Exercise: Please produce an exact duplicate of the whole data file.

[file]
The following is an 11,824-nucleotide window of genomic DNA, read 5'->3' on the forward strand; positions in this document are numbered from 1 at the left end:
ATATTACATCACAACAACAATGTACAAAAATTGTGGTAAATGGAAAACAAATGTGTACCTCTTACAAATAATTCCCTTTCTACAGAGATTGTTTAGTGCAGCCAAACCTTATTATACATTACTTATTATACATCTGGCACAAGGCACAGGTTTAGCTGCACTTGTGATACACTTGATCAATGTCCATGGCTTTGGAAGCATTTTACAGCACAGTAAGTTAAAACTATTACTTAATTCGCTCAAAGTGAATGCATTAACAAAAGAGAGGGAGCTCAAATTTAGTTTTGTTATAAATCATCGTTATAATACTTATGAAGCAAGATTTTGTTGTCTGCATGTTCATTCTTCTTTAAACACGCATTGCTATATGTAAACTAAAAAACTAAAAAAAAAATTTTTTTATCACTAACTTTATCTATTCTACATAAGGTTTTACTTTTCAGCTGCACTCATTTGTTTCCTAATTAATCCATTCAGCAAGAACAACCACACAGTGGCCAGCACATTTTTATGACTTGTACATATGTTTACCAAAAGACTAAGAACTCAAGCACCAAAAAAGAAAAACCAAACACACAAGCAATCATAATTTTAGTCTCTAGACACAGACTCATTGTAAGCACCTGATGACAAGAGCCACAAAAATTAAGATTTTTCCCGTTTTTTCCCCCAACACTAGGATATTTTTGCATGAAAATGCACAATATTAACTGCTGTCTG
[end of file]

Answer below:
The following is an 11,824-nucleotide window of genomic DNA, read 5'->3' on the forward strand; positions in this document are numbered from 1 at the left end:
ATATTACATCACAACAACAATGTACAAAAATTGTGGTAAATGGAAAACAAATGTGTACCTCTTACAAATAATTCCCTTTCTACAGAGATTGTTTAGTGCAGCCAAACCTTATTATACATTACTTATTATACATCTGGCACAAGGCACAGGTTTAGCTGCACTTGTGATACACTTGATCAATGTCCATGGCTTTGGAAGCATTTTACAGCACAGTAAGTTAAAACTATTACTTAATTCGCTCAAAGTGAATGCATTAACAAAAGAGAGGGAGCTCAAATTTAGTTTTGTTATAAATCATCGTTATAATACTTATGAAGCAAGATTTTGTTGTCTGCATGTTCATTCTTCTTTAAACACGCATTGCTATATGTAAACTAAAAAACTAAAAAAAAAATTTTTTTATCACTAACTTTATCTATTCTACATAAGGTTTTACTTTTCAGCTGCACTCATTTGTTTCCTAATTAATCCATTCAGCAAGAACAACCACACAGTGGCCAGCACATTTTTATGACTTGTACATATGTTTACCAAAAGACTAAGAACTCAAGCACCAAAAAAGAAAAACCAAACACACAAGCAATCATAATTTTAGTCTCTAGACACAGACTCATTGTAAGCACCTGATGACAAGAGCCACAAAAATTAAGATTTTTCCCGTTTTTTCCCCCAACACTAGGATATTTTTGCATGAAAATGCACAATATTAACTGCTGTCTG